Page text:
Fabio, A. D., and Maree, J. G. (2012). Group-based life design counseling in an Italian context. J. Vocat. Behav. 80, 100–107. doi: 10.1016/j.jvb.2011.06.001

CrossRef Full Text | Google Scholar

Fan, X. (1998). Item response theory and classical test theory: an empirical comparison of their item/person statistics. Educ. Psychol. Meas. 58, 357–381. doi: 10.1177/0013164498058003001

PubMed Abstract | CrossRef Full Text | Google Scholar

Fox, J. P., and Glas, C. A. W. (2001). Bayesian estimation of a multilevel IRT model using gibbs sampling. Psychometrika 66, 271–288. doi: 10.1007/BF02294839

CrossRef Full Text | Google Scholar

Fu, Y., and Rebecca, C. (2016). Proactive personality and career success. J. Manage. Psychol. 31, 467–482. doi: 10.1108/JMP-04-2014-0139

CrossRef Full Text | Google Scholar

Guan, Q., Deng, S. H., and Wang, H. (2017). Chinese stopwords for text clustering: a comparative study. Data Anal. Knowl. Discov. 3, 76–84. doi: 10.11925/INFOTECH.2096-3467.2017.03.09

CrossRef Full Text

Guo, S. Y. (2018). Applying the Latent Mixture Modeling to the Multidimensional 3PLM Parameter Estimation: The Bayesian EMM Based on the MH-RM Algorithm. Unpublished Master's Thesis, Jiangxi Normal University, Nanchang, China.

Hassanein, M., Hussein, W., Rady, S., and Gharib, T. F. (2018). “Predicting personality traits from social media using text semantics,” in 2018 13th International Conference on Computer Engineering and Systems (ICCES), (Cairo: IEEE), 184–189.

Google Scholar

Hays, R. D., Morales, L. S., and Reise, S. P. (2000). Item response theory and health outcomes measurement in the 21st century. Med. Care 38(9 Suppl), 28–42. doi: 10.1097/00005650-200009002-00007

PubMed Abstract | CrossRef Full Text | Google Scholar

He, Q. (2013). Text Mining and IRT for Psychiatric and Psychological Assessment, Doctoral Dissertation, Universiteit Twente.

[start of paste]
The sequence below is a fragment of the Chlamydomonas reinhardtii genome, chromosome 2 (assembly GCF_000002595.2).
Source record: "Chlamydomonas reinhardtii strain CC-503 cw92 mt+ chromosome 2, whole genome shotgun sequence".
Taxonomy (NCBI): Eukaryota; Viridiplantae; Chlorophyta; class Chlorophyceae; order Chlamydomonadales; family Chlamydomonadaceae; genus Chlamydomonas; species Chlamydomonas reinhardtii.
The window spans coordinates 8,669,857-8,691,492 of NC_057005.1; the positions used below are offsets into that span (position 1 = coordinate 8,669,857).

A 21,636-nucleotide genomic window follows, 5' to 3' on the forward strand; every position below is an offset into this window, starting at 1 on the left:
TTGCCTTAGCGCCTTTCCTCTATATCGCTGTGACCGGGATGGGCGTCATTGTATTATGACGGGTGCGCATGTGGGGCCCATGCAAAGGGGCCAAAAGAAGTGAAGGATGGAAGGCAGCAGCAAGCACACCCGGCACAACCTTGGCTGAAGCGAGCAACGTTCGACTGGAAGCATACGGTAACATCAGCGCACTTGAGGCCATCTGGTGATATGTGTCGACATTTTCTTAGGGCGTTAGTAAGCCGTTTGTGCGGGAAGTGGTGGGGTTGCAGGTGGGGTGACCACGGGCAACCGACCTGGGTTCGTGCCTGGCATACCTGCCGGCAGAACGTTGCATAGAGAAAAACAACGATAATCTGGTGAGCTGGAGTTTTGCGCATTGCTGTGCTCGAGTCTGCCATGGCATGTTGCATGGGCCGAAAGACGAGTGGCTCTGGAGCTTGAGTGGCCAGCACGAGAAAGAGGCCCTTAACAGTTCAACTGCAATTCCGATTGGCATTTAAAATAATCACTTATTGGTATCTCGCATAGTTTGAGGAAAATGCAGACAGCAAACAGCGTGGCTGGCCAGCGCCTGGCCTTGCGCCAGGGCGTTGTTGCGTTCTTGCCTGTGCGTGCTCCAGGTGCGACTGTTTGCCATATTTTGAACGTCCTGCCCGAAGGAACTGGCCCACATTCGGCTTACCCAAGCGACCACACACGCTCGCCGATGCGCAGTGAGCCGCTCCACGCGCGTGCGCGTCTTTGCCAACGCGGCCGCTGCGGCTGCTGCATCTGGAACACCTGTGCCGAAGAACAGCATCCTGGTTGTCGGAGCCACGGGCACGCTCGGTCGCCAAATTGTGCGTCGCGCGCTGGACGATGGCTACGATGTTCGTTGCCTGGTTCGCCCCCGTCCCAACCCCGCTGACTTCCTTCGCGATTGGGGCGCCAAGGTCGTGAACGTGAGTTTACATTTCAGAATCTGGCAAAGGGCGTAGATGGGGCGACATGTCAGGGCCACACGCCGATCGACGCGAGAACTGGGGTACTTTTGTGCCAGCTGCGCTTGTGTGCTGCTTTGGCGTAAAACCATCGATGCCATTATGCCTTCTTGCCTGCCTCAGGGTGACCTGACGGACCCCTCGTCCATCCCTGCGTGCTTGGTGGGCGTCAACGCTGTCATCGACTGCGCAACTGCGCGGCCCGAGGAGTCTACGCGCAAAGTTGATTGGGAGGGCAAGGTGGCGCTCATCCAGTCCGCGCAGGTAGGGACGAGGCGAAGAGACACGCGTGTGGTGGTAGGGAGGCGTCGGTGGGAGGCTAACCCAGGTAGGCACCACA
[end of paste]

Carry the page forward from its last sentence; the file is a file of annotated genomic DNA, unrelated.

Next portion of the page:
Google Scholar

He, Q., Glas, C. A. W., Kosinski, M., Stillwell, D. J., and Veldkamp, B. P. (2014). Predicting self-monitoring skills using textual posts on facebook. Comput. Human Behav. 33, 69–78. doi: 10.1016/j.chb.2013.12.026

CrossRef Full Text | Google Scholar

He, Q., and Veldkamp, B. P. (2017). “Classifying unstructured textual data using the product score model: an alternative text mining algorithm,” in Psychometrics in Practice at RCEC, eds T. J. H. M. Eggen and B. P. Veldkamp (Enschede: RCEC), 47–62.

Google Scholar

He, Q., Veldkamp, B. P., and Vries, T. D. (2012). Screening for posttraumatic stress disorder using verbal features in self narratives: a text mining approach. Psychiatry Res. 198, 441–447. doi: 10.1016/j.psychres.2012.01.032

PubMed Abstract | CrossRef Full Text | Google Scholar

He, Z., Zhou, Y., Li, F., Rao, Z., and Yang, Y. (2020). The effect of proactive personality on college students' career decision-making difficulties: moderating and mediating effects. J. Adult Dev. 28, 116–125. doi: 10.1007/s10804-020-09359-9

CrossRef Full Text | Google Scholar

Helin, T., and Burger, M. (2015). Maximum a posteriori probability estimates in infinite-dimensional Bayesian inverse problems. Statistics 31, 78–90. doi: 10.1088/0266-5611/31/8/085009

CrossRef Full Text | Google Scholar

Hickman, L., Saef, R., Ng, V., Sang, E. W., and Bosch, N. (in press). Developing evaluating language-based machine learning algorithms for inferring applicant personality in video interviews. Hum. Resour. Manage. J. doi: 10.31234/osf.io/e65qj

CrossRef Full Text | Google Scholar

Hogan, R., Hogan, J., and Roberts, B. W. (1996). Personality measurement and employment decisions: questions and answers. Am. Psychol. 51, 469–477. doi: 10.1037/0003-066X.51.5.469

CrossRef Full Text | Google Scholar